Domestic violence is a multi-causal social problem and is symptomatic of power relations that are deeply rooted in the social structure which provides space for its existence. There continues to be a high level of tolerance by both men and women of domestic violence. Domestic violence has resulted from the power imbalances that exist between men and women and the inequality that exists within the context of family relationships  .
The research was guided by the fundamental belief that men can play a positive role in preventing family violence. Indeed, without men’s involvement, efforts to reduce and prevent family violence will fail  .
Domestic violence has a significant impact on the general health and well-being of women, and is associated with a wide range of health problems  . Beyond this, many victims reported that the emotional impact of experiencing domestic violence out-weighs physical injuries  .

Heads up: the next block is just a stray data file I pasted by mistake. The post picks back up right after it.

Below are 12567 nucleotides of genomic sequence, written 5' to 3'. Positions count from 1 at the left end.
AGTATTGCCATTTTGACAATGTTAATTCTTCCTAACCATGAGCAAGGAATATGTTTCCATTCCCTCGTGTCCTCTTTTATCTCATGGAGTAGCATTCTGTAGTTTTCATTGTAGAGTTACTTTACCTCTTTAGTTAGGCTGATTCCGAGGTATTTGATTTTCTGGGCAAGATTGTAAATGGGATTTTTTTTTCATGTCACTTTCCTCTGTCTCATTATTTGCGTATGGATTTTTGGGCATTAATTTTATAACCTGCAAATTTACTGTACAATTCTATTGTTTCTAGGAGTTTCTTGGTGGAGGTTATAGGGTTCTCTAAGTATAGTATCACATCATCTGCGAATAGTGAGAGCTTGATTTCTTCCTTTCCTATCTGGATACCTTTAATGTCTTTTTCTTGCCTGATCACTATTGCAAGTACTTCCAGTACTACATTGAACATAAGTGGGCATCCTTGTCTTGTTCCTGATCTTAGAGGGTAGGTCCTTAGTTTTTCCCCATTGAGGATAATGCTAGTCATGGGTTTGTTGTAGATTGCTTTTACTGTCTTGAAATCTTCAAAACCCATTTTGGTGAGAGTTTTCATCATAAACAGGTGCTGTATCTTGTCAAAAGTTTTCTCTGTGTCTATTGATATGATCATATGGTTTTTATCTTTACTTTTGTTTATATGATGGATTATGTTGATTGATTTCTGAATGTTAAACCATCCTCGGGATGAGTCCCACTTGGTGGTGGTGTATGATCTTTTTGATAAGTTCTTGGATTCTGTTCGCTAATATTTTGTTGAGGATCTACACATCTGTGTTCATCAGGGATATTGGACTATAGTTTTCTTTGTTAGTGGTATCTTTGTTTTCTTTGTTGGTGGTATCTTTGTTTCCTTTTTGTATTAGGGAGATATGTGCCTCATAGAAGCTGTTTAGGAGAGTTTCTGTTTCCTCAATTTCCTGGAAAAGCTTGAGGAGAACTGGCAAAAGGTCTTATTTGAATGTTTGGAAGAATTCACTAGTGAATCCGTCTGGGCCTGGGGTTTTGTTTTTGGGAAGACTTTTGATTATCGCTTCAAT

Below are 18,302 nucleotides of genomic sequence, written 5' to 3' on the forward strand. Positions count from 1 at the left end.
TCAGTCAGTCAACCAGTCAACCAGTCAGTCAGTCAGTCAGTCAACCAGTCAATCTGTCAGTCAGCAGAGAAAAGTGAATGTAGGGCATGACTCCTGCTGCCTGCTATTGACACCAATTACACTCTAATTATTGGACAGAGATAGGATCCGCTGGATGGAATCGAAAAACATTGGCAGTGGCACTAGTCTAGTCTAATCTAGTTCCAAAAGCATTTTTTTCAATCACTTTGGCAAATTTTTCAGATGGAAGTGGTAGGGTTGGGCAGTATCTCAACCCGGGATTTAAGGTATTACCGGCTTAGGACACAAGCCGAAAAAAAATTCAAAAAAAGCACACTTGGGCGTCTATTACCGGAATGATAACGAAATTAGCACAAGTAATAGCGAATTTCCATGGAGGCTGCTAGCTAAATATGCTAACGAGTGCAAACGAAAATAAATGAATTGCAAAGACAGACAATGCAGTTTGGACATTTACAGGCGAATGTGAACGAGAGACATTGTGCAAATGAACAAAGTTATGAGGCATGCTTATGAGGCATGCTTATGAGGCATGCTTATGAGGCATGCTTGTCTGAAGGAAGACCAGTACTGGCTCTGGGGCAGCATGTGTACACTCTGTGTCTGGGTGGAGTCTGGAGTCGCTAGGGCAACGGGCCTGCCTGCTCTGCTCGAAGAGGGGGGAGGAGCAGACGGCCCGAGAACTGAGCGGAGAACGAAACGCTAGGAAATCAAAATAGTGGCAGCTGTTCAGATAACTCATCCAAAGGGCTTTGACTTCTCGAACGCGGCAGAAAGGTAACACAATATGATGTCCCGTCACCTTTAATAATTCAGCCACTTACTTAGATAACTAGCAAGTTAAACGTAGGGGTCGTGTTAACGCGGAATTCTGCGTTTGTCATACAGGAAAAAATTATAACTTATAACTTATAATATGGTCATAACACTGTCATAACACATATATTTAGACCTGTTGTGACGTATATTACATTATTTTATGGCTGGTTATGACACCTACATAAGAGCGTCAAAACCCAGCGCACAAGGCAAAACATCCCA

The strongest predictor for holding violence-supportive attitudes is having low levels of support for gender equity  . The content and volume of information available regarding men’s attitudes towards domestic violence and the characteristics that influence the propensity to behave violently in rural Upper Egypt are not sufficient to eliminate this problem, nor are they able to challenge community’s beliefs and assumptions. As a result, we need to highlight men’s role through exploring how they perceive domestic violence in order to develop strategies to stop the violence and help policy makers to find ways to involve men in the battle against home violence.
1.1. Aim of the Study
This research is only a small snapshot into believes of rural men towards home violence; how do they perceive it and what are the factors that affect their attitudinal direction either with or against it.
1.2. Justification of the Study